Jake Whitney has been someone the hotel industry has kept their eyes on. Talented, ambitious and hardworking, his journey has included many great properties some being IHG, Rydges and TFE Hotels even working at the legendary Saffire Freycinet in Tasmania (voted many times as Australia's number one luxury lodge).
As a fantastic leader, naturally as the way hospitality goes, opportunities present themselves and Jake found himself now guiding the future hotel leaders and showcasing Torrens Universities courses to school leavers.
I was really happy being able to interview Jake about his journey, his new role and about his take on the hospitality industry. So keep reading to see how your hotel journey can turn out and how you can also become a great hospitality leader.
So Jake, can you tell us a little more about what you do as your role?
Currently, I am part of the domestic field sales Secondary Schools team at Torrens University Australia.
I am the go-to contact for Secondary Schools in Victoria while working with a national sales team. We present to school leavers what courses and careers are available. I think it’s amazing being able to relate to students as a Blue Mountains (BMIHMS) alumnus and impact lives on a positive scale.
- Working in this sector of hospitality is something that people may not consider when looking into the industry, however making the move and side stepping has proved that sometimes leaving the guests and main hotel operations sector can be incredibly rewarding - Tayla
Jake, What made you fall in love with hospitality?
Well, before my first customer facing job, I was studying vehicle mechanics (goes to show that plans naturally change) and I was always curious what it’s like ‘behind the scenes’ when my family would visit hotels or hospitality venues. What really got me was what I could do to enhance an experience. How can I make someone’s day brighter - we never know what someone else is going through so it’s important to always attempt to overwhelm on service delivery.
Do you feel corona has affected your outlook on the industry? Has it changed the way you feel about hotels in general?
Like most of us hospitality and tourism enthusiasts, making memorable guest experiences regardless of my role or title will always be close to my heart. Corona had obviously impacted a strong and resilient industry, but as many of us can see, hotels have been the forefront to the international arrival process. Now you can see that the demand is growing as Australia begins to open and I hope with all my heart, the world follows with great results.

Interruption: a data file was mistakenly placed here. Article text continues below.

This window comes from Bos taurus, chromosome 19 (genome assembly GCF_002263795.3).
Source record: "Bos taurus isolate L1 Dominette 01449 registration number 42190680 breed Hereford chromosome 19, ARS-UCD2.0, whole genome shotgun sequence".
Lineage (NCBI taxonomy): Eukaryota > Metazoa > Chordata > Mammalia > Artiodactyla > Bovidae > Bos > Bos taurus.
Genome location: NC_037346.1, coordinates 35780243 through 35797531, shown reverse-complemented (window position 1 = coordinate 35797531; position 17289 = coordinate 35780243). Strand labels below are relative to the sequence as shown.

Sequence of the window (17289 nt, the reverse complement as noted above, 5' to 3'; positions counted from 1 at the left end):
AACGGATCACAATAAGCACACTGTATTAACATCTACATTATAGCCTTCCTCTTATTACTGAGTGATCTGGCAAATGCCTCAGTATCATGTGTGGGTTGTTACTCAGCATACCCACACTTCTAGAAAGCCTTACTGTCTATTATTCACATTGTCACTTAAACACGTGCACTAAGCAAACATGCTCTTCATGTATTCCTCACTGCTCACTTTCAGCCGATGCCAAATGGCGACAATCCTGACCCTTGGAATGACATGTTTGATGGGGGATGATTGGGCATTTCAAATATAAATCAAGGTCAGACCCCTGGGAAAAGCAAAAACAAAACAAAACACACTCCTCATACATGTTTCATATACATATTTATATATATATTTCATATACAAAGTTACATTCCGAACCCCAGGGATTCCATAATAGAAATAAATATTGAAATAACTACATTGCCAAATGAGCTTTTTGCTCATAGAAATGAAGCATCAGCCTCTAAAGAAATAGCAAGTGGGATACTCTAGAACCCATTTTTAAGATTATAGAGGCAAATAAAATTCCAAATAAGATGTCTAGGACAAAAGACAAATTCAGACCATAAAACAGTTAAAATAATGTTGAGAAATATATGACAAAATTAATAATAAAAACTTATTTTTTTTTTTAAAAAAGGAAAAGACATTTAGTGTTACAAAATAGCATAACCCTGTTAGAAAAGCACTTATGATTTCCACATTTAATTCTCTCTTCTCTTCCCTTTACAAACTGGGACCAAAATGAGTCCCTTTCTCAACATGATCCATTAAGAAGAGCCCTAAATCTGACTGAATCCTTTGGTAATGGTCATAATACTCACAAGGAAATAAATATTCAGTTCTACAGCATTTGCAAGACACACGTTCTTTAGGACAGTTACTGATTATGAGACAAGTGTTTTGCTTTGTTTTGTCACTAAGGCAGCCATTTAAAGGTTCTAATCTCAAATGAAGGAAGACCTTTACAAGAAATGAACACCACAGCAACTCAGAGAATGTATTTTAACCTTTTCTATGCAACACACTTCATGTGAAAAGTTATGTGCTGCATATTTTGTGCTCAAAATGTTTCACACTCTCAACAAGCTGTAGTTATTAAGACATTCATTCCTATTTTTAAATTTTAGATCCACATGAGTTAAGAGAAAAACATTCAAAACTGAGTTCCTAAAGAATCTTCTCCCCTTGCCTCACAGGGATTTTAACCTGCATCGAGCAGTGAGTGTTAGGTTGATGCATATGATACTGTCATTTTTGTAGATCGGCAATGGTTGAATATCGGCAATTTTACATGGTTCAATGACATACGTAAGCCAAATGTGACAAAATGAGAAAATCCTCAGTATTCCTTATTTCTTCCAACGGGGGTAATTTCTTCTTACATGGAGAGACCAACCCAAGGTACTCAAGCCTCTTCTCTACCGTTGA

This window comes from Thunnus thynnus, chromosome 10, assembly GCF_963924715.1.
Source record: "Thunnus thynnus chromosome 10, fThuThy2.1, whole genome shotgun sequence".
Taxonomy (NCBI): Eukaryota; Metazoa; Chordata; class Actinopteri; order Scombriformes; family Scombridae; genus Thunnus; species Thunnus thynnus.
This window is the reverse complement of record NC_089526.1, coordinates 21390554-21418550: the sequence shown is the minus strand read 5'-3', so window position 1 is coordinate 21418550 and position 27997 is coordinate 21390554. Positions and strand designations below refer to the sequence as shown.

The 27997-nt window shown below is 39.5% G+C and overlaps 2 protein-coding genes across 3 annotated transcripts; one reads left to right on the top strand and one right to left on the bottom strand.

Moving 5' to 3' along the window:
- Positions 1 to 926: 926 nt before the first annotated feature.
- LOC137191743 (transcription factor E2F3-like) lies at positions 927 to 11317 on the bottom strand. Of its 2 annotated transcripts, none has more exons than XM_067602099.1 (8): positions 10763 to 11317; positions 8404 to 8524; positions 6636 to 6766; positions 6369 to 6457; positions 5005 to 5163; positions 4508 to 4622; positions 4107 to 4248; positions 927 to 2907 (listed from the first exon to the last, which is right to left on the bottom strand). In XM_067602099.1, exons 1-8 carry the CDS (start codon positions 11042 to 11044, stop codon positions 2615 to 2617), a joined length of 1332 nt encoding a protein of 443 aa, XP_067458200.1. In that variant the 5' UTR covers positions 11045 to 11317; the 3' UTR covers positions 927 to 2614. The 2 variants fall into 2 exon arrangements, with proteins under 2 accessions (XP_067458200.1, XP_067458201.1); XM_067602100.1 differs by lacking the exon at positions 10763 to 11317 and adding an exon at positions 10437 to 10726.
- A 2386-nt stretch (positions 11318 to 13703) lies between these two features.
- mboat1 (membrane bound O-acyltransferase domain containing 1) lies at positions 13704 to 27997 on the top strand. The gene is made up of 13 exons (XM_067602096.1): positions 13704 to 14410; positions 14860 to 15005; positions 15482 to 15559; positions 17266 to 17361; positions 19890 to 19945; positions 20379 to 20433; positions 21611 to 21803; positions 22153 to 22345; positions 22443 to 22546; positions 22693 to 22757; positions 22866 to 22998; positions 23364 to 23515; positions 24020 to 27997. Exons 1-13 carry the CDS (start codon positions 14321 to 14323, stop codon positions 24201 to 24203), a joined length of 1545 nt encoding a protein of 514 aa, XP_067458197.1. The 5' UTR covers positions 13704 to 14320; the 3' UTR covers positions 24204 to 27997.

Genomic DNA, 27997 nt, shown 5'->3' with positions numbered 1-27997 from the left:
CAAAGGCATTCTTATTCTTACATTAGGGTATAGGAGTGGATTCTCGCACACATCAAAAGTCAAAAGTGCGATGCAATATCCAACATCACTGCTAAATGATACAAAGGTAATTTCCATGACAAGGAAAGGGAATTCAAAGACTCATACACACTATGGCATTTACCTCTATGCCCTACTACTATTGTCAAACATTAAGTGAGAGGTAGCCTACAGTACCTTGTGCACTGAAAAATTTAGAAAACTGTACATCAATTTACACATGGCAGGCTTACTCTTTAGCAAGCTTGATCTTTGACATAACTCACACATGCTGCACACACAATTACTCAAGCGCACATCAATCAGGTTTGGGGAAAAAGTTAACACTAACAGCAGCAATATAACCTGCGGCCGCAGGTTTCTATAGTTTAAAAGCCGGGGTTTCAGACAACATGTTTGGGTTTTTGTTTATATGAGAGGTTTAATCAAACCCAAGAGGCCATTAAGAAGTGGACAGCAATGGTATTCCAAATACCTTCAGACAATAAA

- The tourism industry was hit greatly during Covid, but as Jake says it truly is a resiliant industry that those who work in it will always find their way back to it. - Tayla
What is the biggest challenge in your career you have had to face?
I’ll admit that there was a point after graduating university where I felt lost. I wanted to leave hospitality, I wanted to stay, I wanted a promotion, I wanted money, I wanted travel. I wanted to be home with family. I feel the greatest thing I’ve learnt from this hiccup is explore your options and experiment with what you’re given.
- I felt the same after I graduated, a lot of people go through this period of, oh I am finished now I actually have to go out into the world and be a leader like they said we would be while studying. I think sometimes it's easy to get pulled in so many different directions looking for the role that will be the best title or best pay. once you get past it you start figuring out your own goals and how you actually want to fit into the industry, and you come back to realising that people are your main focus, not the title or money. - Tayla
How do you feel your personal qualities changed while working at your previous hotels and especially Saffire?
I learnt so much from my first Receptionist role thanks to the team at TFE’s Travelodge Southbank in Melbourne. From there, my passion blossomed.
Tayla, even while studying at our amazing Hotel Management School, I never did think I’d be part of an internationally recognised and multi-award winning luxury lodge (which had changed my perspective on hospitality and tourism).
Saffire Freycinet rescued me from leaving hospitality and allowed me to discover authentic genuine service at a high-end level. Dealing with guests is an art and involves strategy in some cases - which was a massive learning curve for me from Saffire Freycinet. Of course, I commend and sincerely thank every single hotel chain I’ve worked with, as each of them ranging from IHG, Rydges and TFE Hotels who’s teams have taught me something unique and have all played a role in creating the young and growing professional I am today.
If you could work at any property in the world where would it be
I have always had my eye on luxury hotel brand, The Beverly Hills Hotel within the Dorchester Collection.
Having moved more into the career advising and higher education sales sector, how did you feel making the change and how are you going so far?
I am loving my current role as I’m able to guide current school students and school leavers in the right direction to embark on a journey that suits them. A massive side step from hotel operations, but I know that every decision I make is one that allows me to discover something new about myself (that sounds cliché, but it’s important to self-reflect)
- I think one of the most important parts of being in the hospitality inudstry is that every role you take on, you change your outlook and yeah you always learn how to imrpove yourself. For future hotel leaders, just remember that every single role has so many personal qualities that you will learn while being in them. So while you may be working your way up remember that if you're in housekeeping, front office or wherever and your goal is general manager or Human Resources or like Jake, I promise yo